City Administrator Mike Cardenas said that the sign, not the hotel, was under discussion during this public hearing. He also explained, "No ordinance states that developers must give plans for their proposed building when applying for a sign variance."
Addressing a concern that the size of the sign would impede traffic turning onto Main off Oak Street from Bandera Middle School, Hartman said that an engineer would ensure that this did not happen. Additionally, he reiterated that the sign was designed to be proportional to the hotel and retail center.
County resident Robert Koimn offered a litany of reasons why the proposed sign and hotel failed to adhere to his interpretation of city ordinances and Texas Department of Transportation rules.
Chairman Linda James asked, "Who are you doing this research for - this committee or the audience?" He said it was for participants who were perhaps unaware of the language of the ordinance.
It should be noted that if the sign had been in accordance with current city ordinances, there would have been no need to request a variance.
Koimn indicated that since the city had made Steve Ball "jump through hoops" during his application process "... then Al and his team has to 'jump through the same hoops'." In 2009, Ball attempted to build a boutique hotel and conference center at The Mansion in Bandera, 1007 Hackberry Street. After being stymied by city administrators and members of the planning and zoning commission of which Koimn was then a member, Ball closed his B&B and pub and did not construct the proposed luxury hotel.
After enumerating myriad problems with the proposed hotel and retail complex, including parking, building height and land use, Koimn concluded by saying, "This is a good project and good for the city." He advised the development team to "work with the city to make it happen." Koimn ended his lengthy presentation by saying, "Bandera needs authentic tourism, not Hollywood-style tourism."
At this point, Rajabi said, "If you don't want me here, I'll get in my car and go develop somewhere else. Excuse the pun but this is not my first rodeo. I have faith in your town and I ask you to have faith in me."
Go back to drawing board
Apparently, many in the audience - and on the board itself - were confused about the nature of the digital message center, envisioning flashing Las Vegas-style lights and scrolling messages that might pose a safety hazard to motorists.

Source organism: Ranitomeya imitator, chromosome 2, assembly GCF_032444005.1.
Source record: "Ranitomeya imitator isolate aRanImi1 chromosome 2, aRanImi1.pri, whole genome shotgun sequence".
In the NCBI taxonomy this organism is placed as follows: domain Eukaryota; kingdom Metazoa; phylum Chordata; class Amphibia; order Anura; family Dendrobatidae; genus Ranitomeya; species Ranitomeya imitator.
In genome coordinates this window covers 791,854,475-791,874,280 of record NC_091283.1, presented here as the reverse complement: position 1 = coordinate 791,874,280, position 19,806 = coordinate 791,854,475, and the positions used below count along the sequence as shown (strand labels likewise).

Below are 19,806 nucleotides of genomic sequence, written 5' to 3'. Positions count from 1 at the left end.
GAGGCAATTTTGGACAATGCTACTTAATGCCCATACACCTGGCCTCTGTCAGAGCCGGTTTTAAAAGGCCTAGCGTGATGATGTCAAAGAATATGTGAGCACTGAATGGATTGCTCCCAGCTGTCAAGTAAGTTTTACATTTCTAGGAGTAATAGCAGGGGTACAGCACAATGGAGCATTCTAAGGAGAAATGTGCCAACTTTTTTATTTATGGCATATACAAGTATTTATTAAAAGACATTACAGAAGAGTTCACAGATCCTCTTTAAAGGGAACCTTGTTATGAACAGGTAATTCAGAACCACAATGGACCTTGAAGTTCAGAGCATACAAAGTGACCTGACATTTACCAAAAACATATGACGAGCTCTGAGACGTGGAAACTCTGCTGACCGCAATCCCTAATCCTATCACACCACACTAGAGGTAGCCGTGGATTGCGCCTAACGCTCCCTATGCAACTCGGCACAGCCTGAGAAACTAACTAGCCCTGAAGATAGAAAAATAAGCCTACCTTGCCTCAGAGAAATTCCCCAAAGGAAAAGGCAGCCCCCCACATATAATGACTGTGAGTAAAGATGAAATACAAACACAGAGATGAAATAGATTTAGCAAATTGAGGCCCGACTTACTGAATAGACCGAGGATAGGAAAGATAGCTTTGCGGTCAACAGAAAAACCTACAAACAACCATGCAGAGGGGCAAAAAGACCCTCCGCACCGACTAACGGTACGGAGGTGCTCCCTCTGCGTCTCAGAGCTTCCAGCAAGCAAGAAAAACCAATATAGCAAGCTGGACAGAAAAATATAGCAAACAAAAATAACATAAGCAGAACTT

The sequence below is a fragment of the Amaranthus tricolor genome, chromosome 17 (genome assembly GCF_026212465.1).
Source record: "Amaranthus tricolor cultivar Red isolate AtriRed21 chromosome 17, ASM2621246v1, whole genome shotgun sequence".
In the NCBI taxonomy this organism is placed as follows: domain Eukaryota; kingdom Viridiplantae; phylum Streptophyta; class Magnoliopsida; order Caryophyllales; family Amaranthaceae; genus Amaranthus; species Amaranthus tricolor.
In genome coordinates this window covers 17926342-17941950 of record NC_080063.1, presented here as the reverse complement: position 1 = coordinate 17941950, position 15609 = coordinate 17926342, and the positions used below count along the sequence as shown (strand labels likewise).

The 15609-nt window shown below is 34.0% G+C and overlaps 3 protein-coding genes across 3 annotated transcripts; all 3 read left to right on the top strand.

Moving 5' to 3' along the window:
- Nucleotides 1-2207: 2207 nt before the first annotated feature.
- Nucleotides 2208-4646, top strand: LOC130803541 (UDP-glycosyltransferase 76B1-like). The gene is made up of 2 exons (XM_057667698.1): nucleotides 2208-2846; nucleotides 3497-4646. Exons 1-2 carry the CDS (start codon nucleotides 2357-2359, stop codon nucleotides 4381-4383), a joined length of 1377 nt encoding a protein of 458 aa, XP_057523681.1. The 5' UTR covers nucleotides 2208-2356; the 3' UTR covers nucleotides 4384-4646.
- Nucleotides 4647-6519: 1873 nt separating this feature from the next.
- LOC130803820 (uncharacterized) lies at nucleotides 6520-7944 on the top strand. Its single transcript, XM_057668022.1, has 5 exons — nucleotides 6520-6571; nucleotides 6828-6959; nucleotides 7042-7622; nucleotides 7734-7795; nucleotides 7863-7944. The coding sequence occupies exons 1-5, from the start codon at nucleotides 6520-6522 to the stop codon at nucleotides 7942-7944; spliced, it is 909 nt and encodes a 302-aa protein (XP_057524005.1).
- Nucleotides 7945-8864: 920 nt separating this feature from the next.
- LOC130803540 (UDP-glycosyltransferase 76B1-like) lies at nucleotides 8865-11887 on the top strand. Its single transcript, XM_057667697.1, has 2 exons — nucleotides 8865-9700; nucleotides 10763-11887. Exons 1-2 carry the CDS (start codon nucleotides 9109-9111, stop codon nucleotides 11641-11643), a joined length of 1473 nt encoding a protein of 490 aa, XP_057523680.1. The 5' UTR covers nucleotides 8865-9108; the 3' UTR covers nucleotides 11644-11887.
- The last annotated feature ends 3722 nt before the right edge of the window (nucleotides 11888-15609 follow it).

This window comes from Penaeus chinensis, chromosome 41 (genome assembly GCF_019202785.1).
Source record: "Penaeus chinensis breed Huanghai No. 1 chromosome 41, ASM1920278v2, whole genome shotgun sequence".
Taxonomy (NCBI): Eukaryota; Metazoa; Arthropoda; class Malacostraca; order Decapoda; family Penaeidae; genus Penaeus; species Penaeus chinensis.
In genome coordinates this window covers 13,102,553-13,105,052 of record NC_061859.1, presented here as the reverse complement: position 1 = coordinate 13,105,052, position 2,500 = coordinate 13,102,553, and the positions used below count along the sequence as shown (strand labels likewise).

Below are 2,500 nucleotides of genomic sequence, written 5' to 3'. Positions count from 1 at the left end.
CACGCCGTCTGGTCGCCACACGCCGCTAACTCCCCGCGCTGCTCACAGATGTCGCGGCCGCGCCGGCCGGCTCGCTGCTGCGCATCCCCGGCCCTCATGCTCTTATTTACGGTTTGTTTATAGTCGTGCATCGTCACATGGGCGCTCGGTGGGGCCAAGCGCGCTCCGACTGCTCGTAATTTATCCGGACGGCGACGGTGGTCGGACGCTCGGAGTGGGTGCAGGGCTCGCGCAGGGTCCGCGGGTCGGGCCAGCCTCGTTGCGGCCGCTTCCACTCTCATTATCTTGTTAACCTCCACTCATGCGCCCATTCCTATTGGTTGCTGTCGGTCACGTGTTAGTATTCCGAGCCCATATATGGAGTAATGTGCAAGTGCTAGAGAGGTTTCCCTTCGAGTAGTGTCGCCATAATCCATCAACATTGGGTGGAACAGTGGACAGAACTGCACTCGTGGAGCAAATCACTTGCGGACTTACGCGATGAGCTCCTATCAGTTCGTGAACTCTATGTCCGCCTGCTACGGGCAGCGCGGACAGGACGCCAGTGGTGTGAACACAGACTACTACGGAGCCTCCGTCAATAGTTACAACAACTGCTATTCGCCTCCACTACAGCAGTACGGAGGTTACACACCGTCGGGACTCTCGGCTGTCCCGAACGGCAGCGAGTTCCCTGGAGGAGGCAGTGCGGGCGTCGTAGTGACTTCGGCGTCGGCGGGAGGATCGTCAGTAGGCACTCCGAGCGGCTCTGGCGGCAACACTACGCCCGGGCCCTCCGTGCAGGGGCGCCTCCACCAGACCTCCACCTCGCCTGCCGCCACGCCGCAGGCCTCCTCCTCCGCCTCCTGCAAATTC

Bogard explained that the digital messages would be "static still images that would change instantly. There will be no scrolling, rolling or flashing. In addition, at night the sign will dim to less than 3 percent of it's power."
Hartman added that studies have shown that signs like the one proposed do not contribute to a greater frequency of accidents. Clark also noted that traffic on Main Street does not reach the velocity of that on the state's interstate systems; however, he worried that if the sign were approved first, "the hotel might never be built."
After she enumerated a litany of complaints against the development team and their request for a variance, it became apparent that board member Susan Burke would never approve the variance. She advised Rajabi, Hartman and Bogard to adhere to the ordinance as written.
Board member Denise Griffin suggested that they withdraw their variance request at this time, discard the "Welcome to Bandera" lower portion, decrease the sign's height to 15 feet maximum and reduce the size of the digital message center. "If the sign is brought down to 'Bandera size,' the people will be more receptive to it," she said. "Reconfigure the sign and bring it back to the board, the people will be happier. I think it's great thing, but just not that big."
"To be successful, this must be something everyone wants. This design was our gift to the city," Rajabi commented.
Speaking in favor of the project, event coordinator Genie Strickland considered the sign, as presented, "a great marketing tool." She cautioned the board not to demand it be so reduced in size that all effectiveness would be lost. "With a hotel, it won't look as big and a four foot by eight foot message won't be large enough," she said.
Rajabi and his team agreed to withdraw their request for a variance at this time and work with their designer to come up with a different concept for the sign.
For years, elected officials and administrators have been trying to identify a location for the "Welcome to Bandera" sign that Rajabi had incorporated into the hotel sign. As one longtime city watcher noted, "They might as well welcome visitors in the center of town because those signs will never get placed anywhere else."
By a 4-1 decision, with Burke voting against the motion, the request for a variance was tabled until a later date.